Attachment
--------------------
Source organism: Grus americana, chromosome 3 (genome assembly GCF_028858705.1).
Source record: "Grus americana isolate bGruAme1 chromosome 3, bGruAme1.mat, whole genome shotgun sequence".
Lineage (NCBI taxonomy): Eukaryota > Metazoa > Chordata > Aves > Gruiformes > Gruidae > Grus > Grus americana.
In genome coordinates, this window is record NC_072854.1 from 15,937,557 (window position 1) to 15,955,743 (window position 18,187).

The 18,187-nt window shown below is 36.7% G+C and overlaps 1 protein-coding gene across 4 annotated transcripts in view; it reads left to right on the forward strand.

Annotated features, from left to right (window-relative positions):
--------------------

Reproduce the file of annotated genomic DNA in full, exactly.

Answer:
Source organism: Grus americana, chromosome 3 (genome assembly GCF_028858705.1).
Source record: "Grus americana isolate bGruAme1 chromosome 3, bGruAme1.mat, whole genome shotgun sequence".
Lineage (NCBI taxonomy): Eukaryota > Metazoa > Chordata > Aves > Gruiformes > Gruidae > Grus > Grus americana.
In genome coordinates, this window is record NC_072854.1 from 15,937,557 (window position 1) to 15,955,743 (window position 18,187).

The 18,187-nt window shown below is 36.7% G+C and overlaps 1 protein-coding gene across 4 annotated transcripts in view; it reads left to right on the forward strand.

Annotated features, from left to right (window-relative positions):